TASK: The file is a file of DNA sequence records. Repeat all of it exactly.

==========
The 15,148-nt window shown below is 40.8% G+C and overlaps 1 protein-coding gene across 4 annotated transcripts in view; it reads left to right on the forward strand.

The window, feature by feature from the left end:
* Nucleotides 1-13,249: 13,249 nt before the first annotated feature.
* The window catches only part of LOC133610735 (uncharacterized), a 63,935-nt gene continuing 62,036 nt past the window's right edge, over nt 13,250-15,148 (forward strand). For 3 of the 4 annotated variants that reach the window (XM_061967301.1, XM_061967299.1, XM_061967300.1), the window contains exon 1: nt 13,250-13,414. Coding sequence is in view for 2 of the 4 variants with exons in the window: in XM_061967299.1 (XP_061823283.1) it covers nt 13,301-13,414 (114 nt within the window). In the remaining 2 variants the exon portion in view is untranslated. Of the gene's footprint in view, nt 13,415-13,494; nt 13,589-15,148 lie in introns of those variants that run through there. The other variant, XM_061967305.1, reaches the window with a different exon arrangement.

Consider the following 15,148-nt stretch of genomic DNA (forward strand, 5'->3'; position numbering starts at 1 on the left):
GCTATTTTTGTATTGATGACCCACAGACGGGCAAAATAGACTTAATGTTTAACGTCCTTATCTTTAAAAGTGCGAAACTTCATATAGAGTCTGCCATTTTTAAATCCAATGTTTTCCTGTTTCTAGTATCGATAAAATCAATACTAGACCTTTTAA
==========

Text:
The 15,148-nt window shown below is 40.8% G+C and overlaps 1 protein-coding gene across 4 annotated transcripts in view; it reads left to right on the forward strand.

The window, feature by feature from the left end:
* Nucleotides 1-13,249: 13,249 nt before the first annotated feature.
* The window catches only part of LOC133610735 (uncharacterized), a 63,935-nt gene continuing 62,036 nt past the window's right edge, over nt 13,250-15,148 (forward strand). For 3 of the 4 annotated variants that reach the window (XM_061967301.1, XM_061967299.1, XM_061967300.1), the window contains exon 1: nt 13,250-13,414. Coding sequence is in view for 2 of the 4 variants with exons in the window: in XM_061967299.1 (XP_061823283.1) it covers nt 13,301-13,414 (114 nt within the window). In the remaining 2 variants the exon portion in view is untranslated. Of the gene's footprint in view, nt 13,415-13,494; nt 13,589-15,148 lie in introns of those variants that run through there. The other variant, XM_061967305.1, reaches the window with a different exon arrangement.

Consider the following 15,148-nt stretch of genomic DNA (forward strand, 5'->3'; position numbering starts at 1 on the left):
GCTATTTTTGTATTGATGACCCACAGACGGGCAAAATAGACTTAATGTTTAACGTCCTTATCTTTAAAAGTGCGAAACTTCATATAGAGTCTGCCATTTTTAAATCCAATGTTTTCCTGTTTCTAGTATCGATAAAATCAATACTAGACCTTTTAA